There will be no fowl play this year. Large gatherings may be frowned upon for the immediate future, but there’s no shortage of inventive recipes and hot takes on creating a feast that will carry your immediate family through the pandemic blues. Clevelanders may have their own tried and true traditions, but we hunted down three local chefs to find ways to spruce up the big bird for the upcoming holiday season.
Use A Spiced Brine: Two days before the big feast, Adam Lambert, co-owner of Ohio City Provisions, suggests submerging your turkey in a spiced brine. “It makes for a juicier turkey and gives you a little bit of leeway,” says Lambert. “If you overcook your bird, it’s still going to be juicy.” For a 20-pound turkey, Lambert suggests submerging it in a brine with 9.6 ounces of salt, 8 ounces of sugar and assorted spices such as peppercorns or bay leaves. Refrigerate for 48 hours before removing the turkey and drying it off completely. Then, season with salt and pepper before oven roasting. “If you have wet skin, it will take away from the crispiness of the skin,” he warns.
Stuff The Turkey With Apples And Oranges: Natasha Pogrebinsky, executive chef at Southside and Hi and Dry, suggests going all in on warm fall flavors by stuffing your turkey with 3-4 large Granny Smith apples cut in half, 2-3 Mandarin oranges cut in half, rosemary, salt and pepper. The idea, which Pogrebinsky pulled from her father’s recipe for apple-braised duck, gives the meat a tangy chutney-like flavor. “It’s a cool trick and it’s something different,” says Pogrebinsky. “You can then take them out of the turkey and use it as a side, or if you want to get very technical, you can pick out the seeds and cores, and puree them into an actual sauce.”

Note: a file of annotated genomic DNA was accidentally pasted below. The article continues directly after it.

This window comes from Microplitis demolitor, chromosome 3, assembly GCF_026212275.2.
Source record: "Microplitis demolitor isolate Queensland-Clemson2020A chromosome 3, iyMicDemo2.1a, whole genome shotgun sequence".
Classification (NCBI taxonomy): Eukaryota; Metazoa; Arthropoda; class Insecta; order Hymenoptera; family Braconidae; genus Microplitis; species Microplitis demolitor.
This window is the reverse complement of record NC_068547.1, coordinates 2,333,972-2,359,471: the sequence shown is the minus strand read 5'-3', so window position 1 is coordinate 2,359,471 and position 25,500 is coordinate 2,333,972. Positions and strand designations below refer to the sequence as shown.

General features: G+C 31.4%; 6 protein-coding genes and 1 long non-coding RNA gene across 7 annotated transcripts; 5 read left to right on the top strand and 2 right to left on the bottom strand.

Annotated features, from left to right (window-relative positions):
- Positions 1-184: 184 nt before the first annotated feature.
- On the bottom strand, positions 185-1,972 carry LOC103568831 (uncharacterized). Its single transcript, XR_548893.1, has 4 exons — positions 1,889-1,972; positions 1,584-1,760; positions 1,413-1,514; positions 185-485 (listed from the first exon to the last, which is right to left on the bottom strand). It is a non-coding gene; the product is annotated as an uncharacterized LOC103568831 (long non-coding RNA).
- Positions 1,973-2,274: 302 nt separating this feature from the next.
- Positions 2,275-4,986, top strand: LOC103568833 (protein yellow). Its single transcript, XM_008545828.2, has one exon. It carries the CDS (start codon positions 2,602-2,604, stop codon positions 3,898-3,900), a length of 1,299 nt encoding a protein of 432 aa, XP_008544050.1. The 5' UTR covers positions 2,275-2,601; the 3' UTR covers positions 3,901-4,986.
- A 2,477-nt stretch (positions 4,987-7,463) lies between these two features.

Flip The Turkey Upside Down: Once your turkey is ready to go in the oven, president of Spice Hospitality Group Ben Bebenroth suggests putting the turkey in upside down, which allows the fat to render toward the white meat. Put a few gobs of butter along the side facing up to add additional fat and then put the turkey in the oven at 425-450 degrees. “If you’re starting your roasting process upside down, that allows that [fat] to render out a little bit in that first super-hot push,” Bebenroth says. After the first 25-30 minutes, flip the turkey over and continue roasting at 325-350 degrees.